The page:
The following illustration appeared in a women’s magazine in the early 1920s.
To our 21st Century eyes, the ad is pleasing enough, but in the 1920s, it was ground-breaking.
For centuries women wore their hair long, and considered it, as I Corinthians tells us, their glory.
That was true in Isabella’s lifetime. Women grew their hair long, which they “dressed” by wearing it up in arrangements on their head. Isabella chose to arrange her hair parted in the middle, and braided into a bun pinned low at the back of her head.
For young girls who reached maturity, making the change from wearing their hair down to wearing it pinned up was something of a rite of passage.
Ladies who needed assistance in washing or dressing their hair visited a salon, where a hair-dresser (usually a woman) was skilled in arranging the latest styles for long hair.
But all that changed in 1915.
In that year, one of the most popular entertainers in America was a woman named Irene Castle.
She and her husband Vernon were ballroom dancers who appeared in films and on Broadway stages. They gained an entirely new generation of fans when they created a popular dance called The Castle Walk.
Legions of American women copied the gowns Irene Castle wore in films and on stage, as well as her accessories and hair styles. She was an early 20th century fashion icon.
When Irene Castle was forced to take a break from dancing to have her appendix removed, she knew she wouldn’t want to have to worry about her clothes and hairstyle during her hospital confinement and recuperation. Being a practical woman, she decided to cut off her hair before the surgery.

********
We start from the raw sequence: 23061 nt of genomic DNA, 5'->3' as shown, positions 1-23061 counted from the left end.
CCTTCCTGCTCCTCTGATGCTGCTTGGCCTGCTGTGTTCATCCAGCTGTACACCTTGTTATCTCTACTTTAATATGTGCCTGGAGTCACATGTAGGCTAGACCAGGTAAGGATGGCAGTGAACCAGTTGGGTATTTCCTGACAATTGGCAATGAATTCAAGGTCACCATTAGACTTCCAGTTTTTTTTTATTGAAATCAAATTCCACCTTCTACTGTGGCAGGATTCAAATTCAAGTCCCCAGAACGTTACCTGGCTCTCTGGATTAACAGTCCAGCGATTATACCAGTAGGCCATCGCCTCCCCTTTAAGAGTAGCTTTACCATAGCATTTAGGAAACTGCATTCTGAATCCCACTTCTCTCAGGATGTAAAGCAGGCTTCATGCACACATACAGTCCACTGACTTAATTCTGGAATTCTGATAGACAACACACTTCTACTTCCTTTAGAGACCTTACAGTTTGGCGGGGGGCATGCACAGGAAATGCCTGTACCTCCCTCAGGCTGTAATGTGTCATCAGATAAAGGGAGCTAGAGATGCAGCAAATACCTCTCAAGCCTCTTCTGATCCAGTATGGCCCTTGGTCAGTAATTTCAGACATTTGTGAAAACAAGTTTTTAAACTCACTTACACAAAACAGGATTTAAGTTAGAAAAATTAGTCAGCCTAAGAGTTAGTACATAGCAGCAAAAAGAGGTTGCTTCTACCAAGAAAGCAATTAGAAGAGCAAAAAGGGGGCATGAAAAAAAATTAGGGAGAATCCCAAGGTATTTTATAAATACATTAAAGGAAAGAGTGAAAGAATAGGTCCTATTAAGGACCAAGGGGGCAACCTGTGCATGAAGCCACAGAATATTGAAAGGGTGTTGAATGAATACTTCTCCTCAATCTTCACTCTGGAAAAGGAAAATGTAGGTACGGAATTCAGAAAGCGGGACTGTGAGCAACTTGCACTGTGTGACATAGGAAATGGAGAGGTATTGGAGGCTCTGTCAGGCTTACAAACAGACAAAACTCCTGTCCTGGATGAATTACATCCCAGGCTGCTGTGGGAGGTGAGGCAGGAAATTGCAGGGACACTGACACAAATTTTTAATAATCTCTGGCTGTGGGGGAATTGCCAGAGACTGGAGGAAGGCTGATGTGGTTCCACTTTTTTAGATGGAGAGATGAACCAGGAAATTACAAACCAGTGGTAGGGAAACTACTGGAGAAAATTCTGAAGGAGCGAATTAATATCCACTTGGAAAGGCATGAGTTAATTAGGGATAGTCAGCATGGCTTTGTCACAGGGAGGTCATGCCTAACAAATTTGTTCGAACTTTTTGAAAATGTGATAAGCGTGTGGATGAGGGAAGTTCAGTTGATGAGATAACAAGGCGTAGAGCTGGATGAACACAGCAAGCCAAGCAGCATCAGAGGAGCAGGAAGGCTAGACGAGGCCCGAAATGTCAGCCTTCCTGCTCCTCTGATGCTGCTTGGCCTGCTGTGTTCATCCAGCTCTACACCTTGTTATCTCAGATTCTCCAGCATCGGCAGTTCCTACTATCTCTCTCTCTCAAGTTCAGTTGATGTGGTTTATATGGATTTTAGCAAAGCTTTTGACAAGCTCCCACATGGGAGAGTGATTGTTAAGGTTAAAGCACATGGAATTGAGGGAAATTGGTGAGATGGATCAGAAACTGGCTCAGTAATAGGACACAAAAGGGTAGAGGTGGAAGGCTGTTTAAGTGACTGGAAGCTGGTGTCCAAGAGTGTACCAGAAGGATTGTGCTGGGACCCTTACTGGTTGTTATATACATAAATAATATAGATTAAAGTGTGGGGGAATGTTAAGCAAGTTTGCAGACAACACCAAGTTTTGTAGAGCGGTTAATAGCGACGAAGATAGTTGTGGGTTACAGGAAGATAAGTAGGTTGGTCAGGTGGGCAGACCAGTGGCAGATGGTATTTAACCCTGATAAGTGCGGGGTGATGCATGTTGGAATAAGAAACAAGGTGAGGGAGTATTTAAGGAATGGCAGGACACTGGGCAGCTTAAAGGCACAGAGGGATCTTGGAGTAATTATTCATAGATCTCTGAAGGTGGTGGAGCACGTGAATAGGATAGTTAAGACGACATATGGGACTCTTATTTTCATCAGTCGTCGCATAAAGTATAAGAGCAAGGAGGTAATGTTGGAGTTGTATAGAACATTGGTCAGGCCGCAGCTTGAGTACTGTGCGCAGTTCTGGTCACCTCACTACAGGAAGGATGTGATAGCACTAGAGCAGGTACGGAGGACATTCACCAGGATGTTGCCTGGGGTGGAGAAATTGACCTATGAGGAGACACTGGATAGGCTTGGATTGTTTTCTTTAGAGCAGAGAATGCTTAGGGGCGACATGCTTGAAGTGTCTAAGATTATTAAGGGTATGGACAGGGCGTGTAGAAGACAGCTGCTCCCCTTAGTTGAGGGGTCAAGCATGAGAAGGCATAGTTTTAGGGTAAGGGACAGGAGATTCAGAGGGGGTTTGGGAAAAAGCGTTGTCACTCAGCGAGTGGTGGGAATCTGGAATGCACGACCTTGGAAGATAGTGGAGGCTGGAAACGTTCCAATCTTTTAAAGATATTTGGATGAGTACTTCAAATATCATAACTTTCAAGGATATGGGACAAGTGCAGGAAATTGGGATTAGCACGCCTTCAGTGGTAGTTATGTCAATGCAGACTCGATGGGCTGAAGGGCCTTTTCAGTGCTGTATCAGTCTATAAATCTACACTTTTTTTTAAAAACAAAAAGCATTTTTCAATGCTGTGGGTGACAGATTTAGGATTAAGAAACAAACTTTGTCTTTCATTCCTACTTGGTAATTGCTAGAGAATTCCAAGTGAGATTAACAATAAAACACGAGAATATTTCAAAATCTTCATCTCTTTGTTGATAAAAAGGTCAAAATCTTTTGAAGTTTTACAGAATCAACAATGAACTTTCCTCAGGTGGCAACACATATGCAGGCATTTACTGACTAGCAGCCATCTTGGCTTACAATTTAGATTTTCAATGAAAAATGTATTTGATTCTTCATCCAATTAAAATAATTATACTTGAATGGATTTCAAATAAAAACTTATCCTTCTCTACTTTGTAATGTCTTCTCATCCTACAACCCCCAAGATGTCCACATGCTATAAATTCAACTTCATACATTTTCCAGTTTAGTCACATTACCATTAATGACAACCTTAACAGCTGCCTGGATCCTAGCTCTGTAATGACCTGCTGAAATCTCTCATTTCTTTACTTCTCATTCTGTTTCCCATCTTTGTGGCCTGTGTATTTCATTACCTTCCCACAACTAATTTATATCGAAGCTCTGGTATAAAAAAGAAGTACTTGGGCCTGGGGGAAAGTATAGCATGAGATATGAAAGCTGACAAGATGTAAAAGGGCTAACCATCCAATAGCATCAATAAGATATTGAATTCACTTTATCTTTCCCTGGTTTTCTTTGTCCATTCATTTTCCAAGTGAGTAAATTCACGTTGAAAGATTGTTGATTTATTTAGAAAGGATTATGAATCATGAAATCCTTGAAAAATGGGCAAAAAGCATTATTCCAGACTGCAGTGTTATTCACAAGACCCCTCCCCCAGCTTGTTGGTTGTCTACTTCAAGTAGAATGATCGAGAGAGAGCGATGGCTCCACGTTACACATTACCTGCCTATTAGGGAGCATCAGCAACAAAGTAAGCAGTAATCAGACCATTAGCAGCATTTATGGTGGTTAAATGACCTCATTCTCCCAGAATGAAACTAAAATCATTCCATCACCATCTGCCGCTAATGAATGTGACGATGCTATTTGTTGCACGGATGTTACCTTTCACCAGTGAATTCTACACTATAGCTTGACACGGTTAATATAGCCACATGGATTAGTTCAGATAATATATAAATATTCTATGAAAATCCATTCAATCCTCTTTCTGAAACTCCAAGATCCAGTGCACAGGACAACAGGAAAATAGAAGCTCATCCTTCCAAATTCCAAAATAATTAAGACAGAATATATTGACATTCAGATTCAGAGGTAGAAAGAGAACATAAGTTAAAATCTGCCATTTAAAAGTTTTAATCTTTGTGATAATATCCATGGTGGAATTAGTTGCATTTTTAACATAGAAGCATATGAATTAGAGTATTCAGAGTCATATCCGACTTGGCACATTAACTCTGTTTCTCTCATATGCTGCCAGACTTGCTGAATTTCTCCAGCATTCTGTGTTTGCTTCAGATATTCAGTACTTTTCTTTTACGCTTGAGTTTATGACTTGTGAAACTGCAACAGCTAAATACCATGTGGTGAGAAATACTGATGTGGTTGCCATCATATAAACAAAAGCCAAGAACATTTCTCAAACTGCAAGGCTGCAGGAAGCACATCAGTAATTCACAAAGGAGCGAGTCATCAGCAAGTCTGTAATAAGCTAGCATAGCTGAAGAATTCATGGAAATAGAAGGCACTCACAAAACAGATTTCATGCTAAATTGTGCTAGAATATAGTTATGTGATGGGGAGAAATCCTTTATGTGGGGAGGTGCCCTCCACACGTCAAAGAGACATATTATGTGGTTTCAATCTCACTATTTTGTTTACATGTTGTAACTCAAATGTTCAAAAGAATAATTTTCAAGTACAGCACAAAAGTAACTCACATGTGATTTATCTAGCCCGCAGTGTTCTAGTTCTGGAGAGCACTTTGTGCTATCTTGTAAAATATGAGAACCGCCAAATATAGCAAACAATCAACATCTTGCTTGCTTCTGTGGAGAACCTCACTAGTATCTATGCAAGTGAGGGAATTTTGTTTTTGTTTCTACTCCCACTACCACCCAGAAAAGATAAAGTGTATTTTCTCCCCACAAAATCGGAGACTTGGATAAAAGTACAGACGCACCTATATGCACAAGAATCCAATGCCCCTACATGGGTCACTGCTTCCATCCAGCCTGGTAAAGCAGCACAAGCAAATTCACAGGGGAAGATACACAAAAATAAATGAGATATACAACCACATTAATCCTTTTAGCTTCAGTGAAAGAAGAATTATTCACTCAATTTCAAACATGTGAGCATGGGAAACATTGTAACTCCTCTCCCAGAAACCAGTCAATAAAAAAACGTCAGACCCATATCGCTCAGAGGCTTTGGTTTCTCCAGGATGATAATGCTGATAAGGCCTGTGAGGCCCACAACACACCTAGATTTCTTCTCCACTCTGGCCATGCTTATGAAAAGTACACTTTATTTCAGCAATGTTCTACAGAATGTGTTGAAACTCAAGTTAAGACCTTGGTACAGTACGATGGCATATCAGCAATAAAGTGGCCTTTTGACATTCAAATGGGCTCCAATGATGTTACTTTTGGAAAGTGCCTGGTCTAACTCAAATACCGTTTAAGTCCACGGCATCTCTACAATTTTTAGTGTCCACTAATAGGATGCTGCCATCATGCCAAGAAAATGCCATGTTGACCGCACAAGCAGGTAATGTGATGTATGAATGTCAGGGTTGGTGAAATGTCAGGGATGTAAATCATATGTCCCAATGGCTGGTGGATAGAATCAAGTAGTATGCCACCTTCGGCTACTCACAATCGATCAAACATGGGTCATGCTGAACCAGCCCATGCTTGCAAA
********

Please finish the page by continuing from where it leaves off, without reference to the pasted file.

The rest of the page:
Later, when Irene began making public appearances again, she initially hid her short hair under a turban; but one night, she went out to dinner with her husband with her hair uncovered.
Her short bobbed hairstyle caused an immediate sensation. Within days women were flooding hair salons, asking for the Castle Bob—only to be turned away. No respectable ladies’ hair-dresser would dream of complying with such a shocking request.
Undeterred, women who were determined to look like their idol Irene turned to their local barbershops and found plenty of men—who were used to styling short hair—willing to give them what they wanted.
The trend shocked many, and some newspapers wrote articles decrying the new fashion. Here are the opening lines in an article in the Omaha Daily Bee:
And this from a newspaper editor in Bisbee, Arizona:
America’s scandalized reaction to women with short hair didn’t last long, as more and more women recognized the advantages and the ease of short hair. Professional hair-dressers soon realized they had to get on board with the trend if they wanted to remain in business, and began publishing advertisements like this:
Those beauty salons needed tools and supplies designed to work with short hair, and that need opened up an entirely new market of products designed just for women with bobbed hair
Despite its scandalous beginnings, bobbed hair was here to stay, and by the time America entered World War I, bobbed hair wasn’t just for the fashionably young; women of all ages—mothers and daughters, grandmothers and girls—wore their hair short in a variety of styles, that all started with the Castle Bob.